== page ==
As we have also come to expect from Stoppard, ideas and mathematics, art and music pepper the conversation: not all of these people are intellectuals, but they all take intellectual values seriously. The most fully developed character, Hermann (his, like others, is a very “Aryan” name, symbolic of the desire for assimilation), points out that if the Jews were financially successful, it was primarily in order to bankroll the high culture for which Vienna had become a byword. But the power and prestige of culture, like everything else that had been held out as the price of full membership of Austrian society, turns out to have been a mirage. In the end, the Klimt portrait of Gretl Merz (a Catholic who (ironically) becomes the most philosemitic, Bible-reading, Hebrew-learning and pro-Zionist of them all) is all that is left — and when the play ends in 1955, one knows that a decades-long battle awaits the survivors to have this heirloom restored to them by the newly reconstituted Austrian Republic.
Some may criticise the sheer number of characters, around two dozen, not all of whom can be fully realised in a couple of hours on stage. Yet the size and fecundity of the families is part of who they are, as in Psalm 128, “thy children like olive plants round about thy table.” The visual contrast with the handful who remain alive at the end is as essential as the aural contrast between the noisy, cheerful family throng of the early acts in 1899 or 1924 and the subdued, frightened group huddled together in 1938, after the Anschluss has shattered some — but still not all — of their illusions.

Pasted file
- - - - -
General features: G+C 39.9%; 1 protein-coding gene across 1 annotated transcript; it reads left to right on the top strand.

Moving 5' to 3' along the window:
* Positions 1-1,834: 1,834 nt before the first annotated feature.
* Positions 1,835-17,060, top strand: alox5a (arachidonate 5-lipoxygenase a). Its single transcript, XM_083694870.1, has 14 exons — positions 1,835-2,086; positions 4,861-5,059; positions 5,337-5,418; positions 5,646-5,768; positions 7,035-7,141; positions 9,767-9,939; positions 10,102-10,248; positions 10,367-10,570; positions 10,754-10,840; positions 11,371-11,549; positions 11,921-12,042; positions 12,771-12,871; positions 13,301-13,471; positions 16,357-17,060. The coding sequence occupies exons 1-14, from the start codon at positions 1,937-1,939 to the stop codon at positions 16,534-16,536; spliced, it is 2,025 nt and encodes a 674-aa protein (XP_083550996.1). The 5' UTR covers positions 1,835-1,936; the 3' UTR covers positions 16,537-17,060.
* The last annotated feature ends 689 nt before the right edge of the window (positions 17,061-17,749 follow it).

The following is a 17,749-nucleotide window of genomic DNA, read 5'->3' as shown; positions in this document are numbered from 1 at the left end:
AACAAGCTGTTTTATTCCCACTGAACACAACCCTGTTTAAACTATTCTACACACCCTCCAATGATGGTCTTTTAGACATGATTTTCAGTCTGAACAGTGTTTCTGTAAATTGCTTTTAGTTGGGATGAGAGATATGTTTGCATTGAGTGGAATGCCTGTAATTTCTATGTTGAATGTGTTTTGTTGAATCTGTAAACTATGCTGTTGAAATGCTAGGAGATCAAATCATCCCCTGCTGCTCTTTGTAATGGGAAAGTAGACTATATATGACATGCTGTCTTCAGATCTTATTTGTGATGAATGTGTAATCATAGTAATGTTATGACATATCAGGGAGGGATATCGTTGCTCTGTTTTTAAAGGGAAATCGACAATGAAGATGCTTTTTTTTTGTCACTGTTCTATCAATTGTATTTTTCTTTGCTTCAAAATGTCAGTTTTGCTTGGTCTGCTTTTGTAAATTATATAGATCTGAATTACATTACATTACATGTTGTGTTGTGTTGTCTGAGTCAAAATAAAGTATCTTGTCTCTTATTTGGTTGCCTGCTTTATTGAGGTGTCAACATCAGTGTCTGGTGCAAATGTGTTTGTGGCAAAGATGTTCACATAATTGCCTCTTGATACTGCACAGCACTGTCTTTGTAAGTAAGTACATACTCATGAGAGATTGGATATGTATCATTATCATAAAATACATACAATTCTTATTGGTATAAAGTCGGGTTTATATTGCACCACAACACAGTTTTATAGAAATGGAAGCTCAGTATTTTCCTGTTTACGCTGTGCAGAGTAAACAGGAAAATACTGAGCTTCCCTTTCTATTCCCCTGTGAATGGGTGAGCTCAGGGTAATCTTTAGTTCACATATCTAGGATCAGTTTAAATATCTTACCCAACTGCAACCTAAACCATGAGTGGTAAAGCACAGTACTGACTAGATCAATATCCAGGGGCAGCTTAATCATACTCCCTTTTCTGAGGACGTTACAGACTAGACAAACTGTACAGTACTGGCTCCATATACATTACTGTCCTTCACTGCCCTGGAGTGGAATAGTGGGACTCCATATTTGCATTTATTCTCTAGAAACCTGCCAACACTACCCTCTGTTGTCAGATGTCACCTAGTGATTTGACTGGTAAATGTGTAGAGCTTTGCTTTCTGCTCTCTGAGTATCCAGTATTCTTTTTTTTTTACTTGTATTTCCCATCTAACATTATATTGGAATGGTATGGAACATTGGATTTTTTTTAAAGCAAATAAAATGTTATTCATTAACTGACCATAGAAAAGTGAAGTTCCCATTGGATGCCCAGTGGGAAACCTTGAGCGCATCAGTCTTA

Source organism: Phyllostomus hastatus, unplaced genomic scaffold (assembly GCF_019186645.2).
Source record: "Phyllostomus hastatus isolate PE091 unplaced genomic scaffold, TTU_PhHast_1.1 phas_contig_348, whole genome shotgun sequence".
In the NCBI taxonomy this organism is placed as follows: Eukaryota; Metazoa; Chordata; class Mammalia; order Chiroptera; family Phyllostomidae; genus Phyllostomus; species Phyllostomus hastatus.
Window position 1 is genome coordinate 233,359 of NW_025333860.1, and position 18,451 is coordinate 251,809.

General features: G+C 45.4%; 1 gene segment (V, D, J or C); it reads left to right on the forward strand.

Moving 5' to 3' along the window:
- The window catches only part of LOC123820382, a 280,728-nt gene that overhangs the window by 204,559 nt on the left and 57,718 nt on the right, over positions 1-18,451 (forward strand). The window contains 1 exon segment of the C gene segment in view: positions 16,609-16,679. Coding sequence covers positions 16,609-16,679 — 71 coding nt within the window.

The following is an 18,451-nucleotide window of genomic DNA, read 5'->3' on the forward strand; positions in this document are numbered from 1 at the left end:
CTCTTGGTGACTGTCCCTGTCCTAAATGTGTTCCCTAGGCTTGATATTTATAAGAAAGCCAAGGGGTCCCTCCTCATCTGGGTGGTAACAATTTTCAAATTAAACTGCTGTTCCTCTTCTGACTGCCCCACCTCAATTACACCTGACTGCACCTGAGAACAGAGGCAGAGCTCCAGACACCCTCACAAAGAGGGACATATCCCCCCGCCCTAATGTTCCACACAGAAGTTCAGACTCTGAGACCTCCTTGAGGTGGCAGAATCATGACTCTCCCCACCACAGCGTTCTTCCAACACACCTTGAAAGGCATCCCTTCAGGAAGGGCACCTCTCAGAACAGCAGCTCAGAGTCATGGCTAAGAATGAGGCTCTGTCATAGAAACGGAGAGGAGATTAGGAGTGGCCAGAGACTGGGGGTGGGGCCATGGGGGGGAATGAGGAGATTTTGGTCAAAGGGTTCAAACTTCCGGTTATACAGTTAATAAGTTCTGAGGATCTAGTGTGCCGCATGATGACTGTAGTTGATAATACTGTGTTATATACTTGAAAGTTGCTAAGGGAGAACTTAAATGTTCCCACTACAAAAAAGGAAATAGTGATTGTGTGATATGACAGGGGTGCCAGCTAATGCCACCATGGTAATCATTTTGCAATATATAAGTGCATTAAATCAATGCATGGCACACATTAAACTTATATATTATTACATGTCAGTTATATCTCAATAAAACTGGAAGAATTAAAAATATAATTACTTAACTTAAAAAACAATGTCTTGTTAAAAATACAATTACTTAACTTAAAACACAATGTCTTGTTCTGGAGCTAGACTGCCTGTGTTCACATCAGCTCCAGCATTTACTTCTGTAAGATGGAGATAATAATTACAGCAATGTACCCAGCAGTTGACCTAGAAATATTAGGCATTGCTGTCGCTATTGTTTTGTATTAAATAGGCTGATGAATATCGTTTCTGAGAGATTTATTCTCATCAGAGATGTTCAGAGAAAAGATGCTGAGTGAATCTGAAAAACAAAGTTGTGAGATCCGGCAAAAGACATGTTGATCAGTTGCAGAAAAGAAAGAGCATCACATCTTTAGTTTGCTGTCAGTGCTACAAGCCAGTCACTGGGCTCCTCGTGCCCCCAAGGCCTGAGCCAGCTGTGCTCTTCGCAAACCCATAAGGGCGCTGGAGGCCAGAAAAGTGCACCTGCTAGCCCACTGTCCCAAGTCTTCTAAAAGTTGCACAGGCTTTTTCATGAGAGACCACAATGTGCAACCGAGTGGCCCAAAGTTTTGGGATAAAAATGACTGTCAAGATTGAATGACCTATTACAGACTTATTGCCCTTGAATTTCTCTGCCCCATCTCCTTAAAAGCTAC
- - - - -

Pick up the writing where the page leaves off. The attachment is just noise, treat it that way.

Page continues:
Another critique, also misplaced in my view, is that the play is too didactic. It is true that there are historical pointers, references to Freud, Mahler and other fin de siécle luminaries, plus in-jokes that only a Stoppard could get away with. Above all, there is the underlying subtext: never forget. For the few, these gentle reminders will be superfluous. But is he wrong to focus on the many for whom they may not be enough? The generations who remember are fading fast. Now, before they are gone, it is for those who can to ensure that the unique evil of what the Nazis did to the Jews and what the world did not do to stop them shall never pass into oblivion.
Sir Tom is the right man at the right time to capture the uniqueness of the Jewish tragedy. He may even be in the right place, too: the British have a stubborn resistance to any experience of the Second World War that does not sit comfortably with their own, and it takes a dramatist steeped in our sensibility to render a different, darker narrative palatable by the spice of wit.
Beneath the shimmering surface, though, this is a searing, aching cri de coeur: not the bittersweet nostalgia or exuberant pyrotechnics implied by the adjective “Stoppardian”, but an entirely new departure in his oeuvre. The last play, perhaps, by our greatest living playwright is his first tragedy. If Tom Stoppard had left us nothing else, this would be more than enough to earn his place in the theatrical tradition that stretches from Shakespeare to Beckett and Pinter. Leopoldstadt may one day be seen as the greatest play by England’s last great writer of the 20th century.
This article was credited to the wrong author when it was first published. This has been amended.